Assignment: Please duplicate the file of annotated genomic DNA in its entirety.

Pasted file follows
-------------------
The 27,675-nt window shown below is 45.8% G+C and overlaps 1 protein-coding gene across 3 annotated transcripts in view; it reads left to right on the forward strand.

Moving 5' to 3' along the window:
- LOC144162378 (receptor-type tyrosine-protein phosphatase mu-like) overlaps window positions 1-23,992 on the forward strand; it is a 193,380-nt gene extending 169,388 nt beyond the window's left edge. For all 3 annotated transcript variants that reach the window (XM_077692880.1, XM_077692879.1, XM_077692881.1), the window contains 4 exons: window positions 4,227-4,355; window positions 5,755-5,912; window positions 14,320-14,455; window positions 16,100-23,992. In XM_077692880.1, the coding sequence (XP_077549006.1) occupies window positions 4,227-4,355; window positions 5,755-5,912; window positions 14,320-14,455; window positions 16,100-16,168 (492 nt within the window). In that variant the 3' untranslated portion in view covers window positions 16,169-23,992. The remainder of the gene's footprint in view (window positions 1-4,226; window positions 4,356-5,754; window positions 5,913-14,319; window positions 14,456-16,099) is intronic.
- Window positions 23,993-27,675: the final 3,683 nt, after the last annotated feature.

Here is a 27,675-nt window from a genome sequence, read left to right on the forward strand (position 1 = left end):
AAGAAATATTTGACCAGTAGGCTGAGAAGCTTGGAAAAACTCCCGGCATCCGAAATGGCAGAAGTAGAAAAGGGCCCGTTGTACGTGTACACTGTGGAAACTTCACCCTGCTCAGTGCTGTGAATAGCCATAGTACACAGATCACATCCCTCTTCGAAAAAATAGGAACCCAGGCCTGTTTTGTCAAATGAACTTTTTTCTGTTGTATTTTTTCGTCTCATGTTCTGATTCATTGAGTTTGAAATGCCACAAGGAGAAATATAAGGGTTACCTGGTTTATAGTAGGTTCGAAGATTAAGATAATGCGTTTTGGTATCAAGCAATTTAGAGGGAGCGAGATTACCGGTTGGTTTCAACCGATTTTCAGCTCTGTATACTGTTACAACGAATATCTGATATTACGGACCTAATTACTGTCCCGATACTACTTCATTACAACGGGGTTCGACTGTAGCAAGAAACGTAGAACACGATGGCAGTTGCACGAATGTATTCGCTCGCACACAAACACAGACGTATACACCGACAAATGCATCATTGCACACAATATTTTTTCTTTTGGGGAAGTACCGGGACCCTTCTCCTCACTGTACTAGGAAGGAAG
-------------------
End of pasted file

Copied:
The 27,675-nt window shown below is 45.8% G+C and overlaps 1 protein-coding gene across 3 annotated transcripts in view; it reads left to right on the forward strand.

Moving 5' to 3' along the window:
- LOC144162378 (receptor-type tyrosine-protein phosphatase mu-like) overlaps window positions 1-23,992 on the forward strand; it is a 193,380-nt gene extending 169,388 nt beyond the window's left edge. For all 3 annotated transcript variants that reach the window (XM_077692880.1, XM_077692879.1, XM_077692881.1), the window contains 4 exons: window positions 4,227-4,355; window positions 5,755-5,912; window positions 14,320-14,455; window positions 16,100-23,992. In XM_077692880.1, the coding sequence (XP_077549006.1) occupies window positions 4,227-4,355; window positions 5,755-5,912; window positions 14,320-14,455; window positions 16,100-16,168 (492 nt within the window). In that variant the 3' untranslated portion in view covers window positions 16,169-23,992. The remainder of the gene's footprint in view (window positions 1-4,226; window positions 4,356-5,754; window positions 5,913-14,319; window positions 14,456-16,099) is intronic.
- Window positions 23,993-27,675: the final 3,683 nt, after the last annotated feature.

Here is a 27,675-nt window from a genome sequence, read left to right on the forward strand (position 1 = left end):
AAGAAATATTTGACCAGTAGGCTGAGAAGCTTGGAAAAACTCCCGGCATCCGAAATGGCAGAAGTAGAAAAGGGCCCGTTGTACGTGTACACTGTGGAAACTTCACCCTGCTCAGTGCTGTGAATAGCCATAGTACACAGATCACATCCCTCTTCGAAAAAATAGGAACCCAGGCCTGTTTTGTCAAATGAACTTTTTTCTGTTGTATTTTTTCGTCTCATGTTCTGATTCATTGAGTTTGAAATGCCACAAGGAGAAATATAAGGGTTACCTGGTTTATAGTAGGTTCGAAGATTAAGATAATGCGTTTTGGTATCAAGCAATTTAGAGGGAGCGAGATTACCGGTTGGTTTCAACCGATTTTCAGCTCTGTATACTGTTACAACGAATATCTGATATTACGGACCTAATTACTGTCCCGATACTACTTCATTACAACGGGGTTCGACTGTAGCAAGAAACGTAGAACACGATGGCAGTTGCACGAATGTATTCGCTCGCACACAAACACAGACGTATACACCGACAAATGCATCATTGCACACAATATTTTTTCTTTTGGGGAAGTACCGGGACCCTTCTCCTCACTGTACTAGGAAGGAAG